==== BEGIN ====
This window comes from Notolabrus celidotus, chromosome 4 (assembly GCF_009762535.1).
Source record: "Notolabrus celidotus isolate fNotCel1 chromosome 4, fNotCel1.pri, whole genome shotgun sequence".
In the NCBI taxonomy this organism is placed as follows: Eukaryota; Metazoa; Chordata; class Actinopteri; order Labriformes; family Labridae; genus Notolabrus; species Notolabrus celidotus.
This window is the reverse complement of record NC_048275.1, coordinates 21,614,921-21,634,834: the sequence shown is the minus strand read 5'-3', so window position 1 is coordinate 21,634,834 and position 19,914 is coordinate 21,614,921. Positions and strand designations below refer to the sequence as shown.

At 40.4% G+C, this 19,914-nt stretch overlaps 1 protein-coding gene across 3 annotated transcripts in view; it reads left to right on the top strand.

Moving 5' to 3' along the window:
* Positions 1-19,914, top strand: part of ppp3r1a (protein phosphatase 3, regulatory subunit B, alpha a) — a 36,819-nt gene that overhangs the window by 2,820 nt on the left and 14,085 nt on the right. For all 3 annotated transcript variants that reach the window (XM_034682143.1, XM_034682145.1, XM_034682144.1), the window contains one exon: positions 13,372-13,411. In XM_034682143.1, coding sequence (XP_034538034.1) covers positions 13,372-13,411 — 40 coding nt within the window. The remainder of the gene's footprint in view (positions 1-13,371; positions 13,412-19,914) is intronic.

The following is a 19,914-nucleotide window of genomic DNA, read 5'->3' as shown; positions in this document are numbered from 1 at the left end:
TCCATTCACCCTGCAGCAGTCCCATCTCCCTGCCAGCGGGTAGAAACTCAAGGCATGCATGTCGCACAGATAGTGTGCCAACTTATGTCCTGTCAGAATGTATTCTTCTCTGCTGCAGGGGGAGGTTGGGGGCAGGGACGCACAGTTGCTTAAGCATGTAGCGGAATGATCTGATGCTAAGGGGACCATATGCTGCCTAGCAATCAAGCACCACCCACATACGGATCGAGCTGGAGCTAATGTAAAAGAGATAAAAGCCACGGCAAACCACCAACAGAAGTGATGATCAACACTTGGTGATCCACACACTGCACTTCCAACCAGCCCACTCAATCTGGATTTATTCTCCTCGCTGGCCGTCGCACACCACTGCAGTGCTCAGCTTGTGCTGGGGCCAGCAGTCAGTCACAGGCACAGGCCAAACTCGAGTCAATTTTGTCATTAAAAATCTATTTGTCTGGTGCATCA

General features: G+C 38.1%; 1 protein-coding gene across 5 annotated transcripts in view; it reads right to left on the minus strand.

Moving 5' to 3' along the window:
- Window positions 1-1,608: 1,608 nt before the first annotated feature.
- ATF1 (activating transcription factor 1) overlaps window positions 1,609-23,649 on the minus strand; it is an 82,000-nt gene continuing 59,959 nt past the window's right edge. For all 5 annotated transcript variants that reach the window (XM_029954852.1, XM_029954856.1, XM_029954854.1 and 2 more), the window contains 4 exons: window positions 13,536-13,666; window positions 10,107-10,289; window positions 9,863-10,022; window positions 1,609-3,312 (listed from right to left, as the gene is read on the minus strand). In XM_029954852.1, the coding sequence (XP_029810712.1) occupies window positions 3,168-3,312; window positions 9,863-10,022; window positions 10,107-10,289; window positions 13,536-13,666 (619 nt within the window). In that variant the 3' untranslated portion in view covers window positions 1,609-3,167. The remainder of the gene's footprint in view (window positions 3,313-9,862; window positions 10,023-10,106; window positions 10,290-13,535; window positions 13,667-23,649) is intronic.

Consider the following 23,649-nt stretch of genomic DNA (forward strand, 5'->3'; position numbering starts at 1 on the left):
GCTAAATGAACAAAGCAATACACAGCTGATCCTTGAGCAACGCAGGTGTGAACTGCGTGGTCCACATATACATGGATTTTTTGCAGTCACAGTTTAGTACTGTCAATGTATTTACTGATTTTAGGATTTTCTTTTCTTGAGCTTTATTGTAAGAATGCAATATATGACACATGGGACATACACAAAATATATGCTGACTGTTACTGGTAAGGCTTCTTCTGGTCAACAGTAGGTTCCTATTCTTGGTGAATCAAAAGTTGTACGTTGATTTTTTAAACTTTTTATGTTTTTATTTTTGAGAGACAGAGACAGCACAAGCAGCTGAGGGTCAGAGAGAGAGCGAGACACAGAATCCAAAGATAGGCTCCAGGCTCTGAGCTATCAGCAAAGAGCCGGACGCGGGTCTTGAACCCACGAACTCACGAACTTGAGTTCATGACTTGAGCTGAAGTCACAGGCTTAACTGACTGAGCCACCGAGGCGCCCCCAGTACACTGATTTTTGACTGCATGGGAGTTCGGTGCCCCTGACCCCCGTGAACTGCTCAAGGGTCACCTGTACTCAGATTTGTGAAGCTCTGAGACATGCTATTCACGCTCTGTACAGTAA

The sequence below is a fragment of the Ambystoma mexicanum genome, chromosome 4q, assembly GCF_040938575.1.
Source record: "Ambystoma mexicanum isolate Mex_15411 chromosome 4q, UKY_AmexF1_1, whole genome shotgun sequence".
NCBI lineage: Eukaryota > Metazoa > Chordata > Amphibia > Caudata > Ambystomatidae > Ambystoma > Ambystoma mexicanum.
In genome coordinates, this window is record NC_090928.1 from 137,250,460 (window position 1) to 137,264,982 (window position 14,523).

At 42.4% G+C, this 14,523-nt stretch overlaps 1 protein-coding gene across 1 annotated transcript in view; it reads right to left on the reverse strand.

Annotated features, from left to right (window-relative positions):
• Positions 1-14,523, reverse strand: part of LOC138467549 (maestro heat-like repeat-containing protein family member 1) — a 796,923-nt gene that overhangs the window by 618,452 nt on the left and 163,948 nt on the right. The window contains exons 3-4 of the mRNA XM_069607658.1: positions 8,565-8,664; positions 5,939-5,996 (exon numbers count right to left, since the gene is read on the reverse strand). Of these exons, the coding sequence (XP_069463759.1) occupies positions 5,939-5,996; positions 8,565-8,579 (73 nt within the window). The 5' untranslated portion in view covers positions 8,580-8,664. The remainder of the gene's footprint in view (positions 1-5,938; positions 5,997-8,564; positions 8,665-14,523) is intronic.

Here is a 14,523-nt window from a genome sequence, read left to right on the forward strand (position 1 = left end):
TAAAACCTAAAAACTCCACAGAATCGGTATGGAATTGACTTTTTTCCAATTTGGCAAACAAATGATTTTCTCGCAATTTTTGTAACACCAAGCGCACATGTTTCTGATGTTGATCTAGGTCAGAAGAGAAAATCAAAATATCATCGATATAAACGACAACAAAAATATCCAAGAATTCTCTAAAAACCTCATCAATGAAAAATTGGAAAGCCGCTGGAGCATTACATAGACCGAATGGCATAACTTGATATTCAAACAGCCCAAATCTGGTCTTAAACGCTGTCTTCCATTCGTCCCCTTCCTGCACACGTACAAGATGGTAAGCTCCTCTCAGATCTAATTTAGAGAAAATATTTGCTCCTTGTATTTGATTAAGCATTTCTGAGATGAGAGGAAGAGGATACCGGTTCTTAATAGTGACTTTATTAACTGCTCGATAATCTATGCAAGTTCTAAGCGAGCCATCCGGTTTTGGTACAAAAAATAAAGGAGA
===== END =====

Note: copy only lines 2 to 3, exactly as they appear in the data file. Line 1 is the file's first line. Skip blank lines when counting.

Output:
Source record: "Notolabrus celidotus isolate fNotCel1 chromosome 4, fNotCel1.pri, whole genome shotgun sequence".
In the NCBI taxonomy this organism is placed as follows: Eukaryota; Metazoa; Chordata; class Actinopteri; order Labriformes; family Labridae; genus Notolabrus; species Notolabrus celidotus.